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8 Simple ways to start dealing with forgiveness.

April 2, 2024

SIMPLE TRUTH: In any relationship, couples may find themselves in situations where one spouse does something they shouldn't have done or fails to do something they should have done. Such everyday problems can arise due to miscommunication, unresolved disagreements, infidelity, or the inability to achieve emotional closeness.

In such cases, our bitterness towards the offender can become all-consuming, and it can be challenging to move past the pain. Simply separating from the offender is not enough to break this cycle - true healing and freedom can only come through forgiveness. When prompt apologies and forgiveness do not heal wrongs, a couple may drift apart, experience relationship deterioration, and perhaps be in danger of dissolution.


Forgiveness is a must in healthy, long-term marriages. It is a process, not an event. It's an attitude of wanting to partner with your spouse despite their imperfections and irritations. For most of us, marriage or relationship is a series of surprises, one of which is how frequently we need to forgive and be forgiven.

Forgiveness is not condoning, which overlooks the wrong as if no harm was intended or done, and finding ways to heal in the process the pain inflicted where infidelity, abuse, etc.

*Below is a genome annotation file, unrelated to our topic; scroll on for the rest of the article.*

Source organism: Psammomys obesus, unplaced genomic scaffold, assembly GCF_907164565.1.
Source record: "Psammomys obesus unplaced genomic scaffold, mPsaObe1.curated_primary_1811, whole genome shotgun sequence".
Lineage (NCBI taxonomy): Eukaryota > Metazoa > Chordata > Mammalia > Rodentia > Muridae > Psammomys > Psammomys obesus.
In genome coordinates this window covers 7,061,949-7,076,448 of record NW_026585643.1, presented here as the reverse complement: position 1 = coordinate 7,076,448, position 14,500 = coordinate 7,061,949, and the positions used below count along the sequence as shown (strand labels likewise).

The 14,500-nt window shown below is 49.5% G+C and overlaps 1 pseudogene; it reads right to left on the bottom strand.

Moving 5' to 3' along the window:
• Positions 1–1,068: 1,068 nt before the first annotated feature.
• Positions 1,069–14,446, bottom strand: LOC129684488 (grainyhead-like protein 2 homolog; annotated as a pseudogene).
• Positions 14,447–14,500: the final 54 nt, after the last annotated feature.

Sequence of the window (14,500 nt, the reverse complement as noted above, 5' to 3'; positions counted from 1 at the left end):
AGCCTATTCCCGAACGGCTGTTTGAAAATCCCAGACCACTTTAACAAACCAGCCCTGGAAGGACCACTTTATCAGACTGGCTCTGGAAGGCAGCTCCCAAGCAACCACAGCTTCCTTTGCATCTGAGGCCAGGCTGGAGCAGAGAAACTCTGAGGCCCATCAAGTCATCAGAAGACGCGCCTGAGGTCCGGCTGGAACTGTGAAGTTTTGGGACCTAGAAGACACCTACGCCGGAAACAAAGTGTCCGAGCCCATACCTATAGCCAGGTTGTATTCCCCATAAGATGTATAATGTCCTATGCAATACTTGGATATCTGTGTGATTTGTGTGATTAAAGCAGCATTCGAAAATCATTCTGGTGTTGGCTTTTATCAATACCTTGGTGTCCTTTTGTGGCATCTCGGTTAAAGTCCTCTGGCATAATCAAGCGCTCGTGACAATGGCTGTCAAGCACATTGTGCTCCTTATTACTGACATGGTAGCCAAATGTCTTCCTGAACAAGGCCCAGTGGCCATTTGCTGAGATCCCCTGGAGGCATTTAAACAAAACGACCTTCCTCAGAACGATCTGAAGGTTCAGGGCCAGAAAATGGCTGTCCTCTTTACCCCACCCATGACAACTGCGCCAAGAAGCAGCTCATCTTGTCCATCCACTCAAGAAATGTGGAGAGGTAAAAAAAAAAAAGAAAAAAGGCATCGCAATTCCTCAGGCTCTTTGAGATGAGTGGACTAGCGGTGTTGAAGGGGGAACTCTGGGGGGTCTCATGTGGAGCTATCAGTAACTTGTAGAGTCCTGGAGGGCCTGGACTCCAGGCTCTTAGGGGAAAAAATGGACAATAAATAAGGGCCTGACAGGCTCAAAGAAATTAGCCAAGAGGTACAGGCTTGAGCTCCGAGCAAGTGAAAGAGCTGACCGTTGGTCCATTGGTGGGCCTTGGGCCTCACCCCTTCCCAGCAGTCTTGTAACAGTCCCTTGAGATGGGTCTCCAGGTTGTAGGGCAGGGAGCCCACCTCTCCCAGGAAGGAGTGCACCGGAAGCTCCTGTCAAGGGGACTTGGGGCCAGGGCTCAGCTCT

The question is, "If someone has offended me, shouldn't I wait until they ask my forgiveness before I forgive them? This may never happen because often a spouse will view an offence differently. Forgiveness is essential in maintaining a healthy and long-lasting marriage. The attitude of forgiveness can set you free. Starting the process :

1. Acknowledge or identify your hurt:

Working through pain can only happen once you admit you've been hurt. Acknowledging this can intensify the feelings. Don't numb yourself or "stuff" the emotion down, as that cuts off the process of forgiving others before it's even begun. Allow yourself to feel: It's essential to acknowledge and accept your pain instead of suppressing or denying it. Permit yourself to experience the emotions that come with it. Start by pinpointing the source of your hurt. Was

it what was said, how, or what was done?

2. Consider your hurtful emotions:

What are you feeling? Is it sadness, grief, anger, pity, or loneliness? Or is it something deeper like hate, disgust, jealousy, or depression? The hurt may strike more than one chord in your heartstrings, but you must recognise your feelings toward it to eliminate it. Identify and understand your pain: Reflect on the specific experiences or situations that caused your pain.

Try to gain a deeper understanding of how they have affected you physically, emotionally, and mentally. "consider" is critical here because it involves thinking before deciding. Before you decide whether to forgive this person, consider the negative feelings you've acquired since the incident. How has the pain changed you?

3. Forgive yourself and let go:

Forgiveness starts from within. Accept that you cannot change the past. No matter how much you wish this pain could be reversed, it's time to admit that your anger toward the person won't redeem what they have done. Therefore, you must forgive yourself sincerely from your heart. Analysing the issue repeatedly, throwing blame here and there, is not essential to your healing. Be angry, grief shout, etc.; It is only after this step that you must thoughtfully consider whether or not you want to forgive. It's a choice.